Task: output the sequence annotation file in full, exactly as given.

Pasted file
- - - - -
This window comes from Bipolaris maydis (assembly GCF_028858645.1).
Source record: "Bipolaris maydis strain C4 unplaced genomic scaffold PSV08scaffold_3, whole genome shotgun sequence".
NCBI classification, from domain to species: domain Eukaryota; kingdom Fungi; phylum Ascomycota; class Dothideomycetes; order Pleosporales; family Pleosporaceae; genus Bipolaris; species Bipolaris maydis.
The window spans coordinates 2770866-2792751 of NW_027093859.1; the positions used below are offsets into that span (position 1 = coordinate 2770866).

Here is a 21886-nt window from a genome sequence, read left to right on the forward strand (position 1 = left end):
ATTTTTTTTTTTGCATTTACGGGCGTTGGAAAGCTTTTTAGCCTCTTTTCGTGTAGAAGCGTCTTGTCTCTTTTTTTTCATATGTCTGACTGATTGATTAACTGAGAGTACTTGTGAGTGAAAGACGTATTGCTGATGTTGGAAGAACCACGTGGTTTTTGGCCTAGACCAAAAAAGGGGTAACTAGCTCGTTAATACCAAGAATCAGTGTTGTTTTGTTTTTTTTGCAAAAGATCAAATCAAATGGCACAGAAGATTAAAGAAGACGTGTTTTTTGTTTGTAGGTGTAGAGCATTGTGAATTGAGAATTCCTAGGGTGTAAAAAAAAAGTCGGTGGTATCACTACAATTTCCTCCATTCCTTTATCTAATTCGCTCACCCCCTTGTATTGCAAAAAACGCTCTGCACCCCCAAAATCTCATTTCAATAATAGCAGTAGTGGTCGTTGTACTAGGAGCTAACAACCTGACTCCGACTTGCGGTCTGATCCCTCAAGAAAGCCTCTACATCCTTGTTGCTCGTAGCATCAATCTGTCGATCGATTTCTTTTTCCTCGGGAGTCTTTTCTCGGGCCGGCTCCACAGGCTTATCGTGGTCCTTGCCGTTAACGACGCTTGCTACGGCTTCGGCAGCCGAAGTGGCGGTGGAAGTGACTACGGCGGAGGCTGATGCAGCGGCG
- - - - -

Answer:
This window comes from Bipolaris maydis (assembly GCF_028858645.1).
Source record: "Bipolaris maydis strain C4 unplaced genomic scaffold PSV08scaffold_3, whole genome shotgun sequence".
NCBI classification, from domain to species: domain Eukaryota; kingdom Fungi; phylum Ascomycota; class Dothideomycetes; order Pleosporales; family Pleosporaceae; genus Bipolaris; species Bipolaris maydis.
The window spans coordinates 2770866-2792751 of NW_027093859.1; the positions used below are offsets into that span (position 1 = coordinate 2770866).

Here is a 21886-nt window from a genome sequence, read left to right on the forward strand (position 1 = left end):
ATTTTTTTTTTTGCATTTACGGGCGTTGGAAAGCTTTTTAGCCTCTTTTCGTGTAGAAGCGTCTTGTCTCTTTTTTTTCATATGTCTGACTGATTGATTAACTGAGAGTACTTGTGAGTGAAAGACGTATTGCTGATGTTGGAAGAACCACGTGGTTTTTGGCCTAGACCAAAAAAGGGGTAACTAGCTCGTTAATACCAAGAATCAGTGTTGTTTTGTTTTTTTTGCAAAAGATCAAATCAAATGGCACAGAAGATTAAAGAAGACGTGTTTTTTGTTTGTAGGTGTAGAGCATTGTGAATTGAGAATTCCTAGGGTGTAAAAAAAAAGTCGGTGGTATCACTACAATTTCCTCCATTCCTTTATCTAATTCGCTCACCCCCTTGTATTGCAAAAAACGCTCTGCACCCCCAAAATCTCATTTCAATAATAGCAGTAGTGGTCGTTGTACTAGGAGCTAACAACCTGACTCCGACTTGCGGTCTGATCCCTCAAGAAAGCCTCTACATCCTTGTTGCTCGTAGCATCAATCTGTCGATCGATTTCTTTTTCCTCGGGAGTCTTTTCTCGGGCCGGCTCCACAGGCTTATCGTGGTCCTTGCCGTTAACGACGCTTGCTACGGCTTCGGCAGCCGAAGTGGCGGTGGAAGTGACTACGGCGGAGGCTGATGCAGCGGCG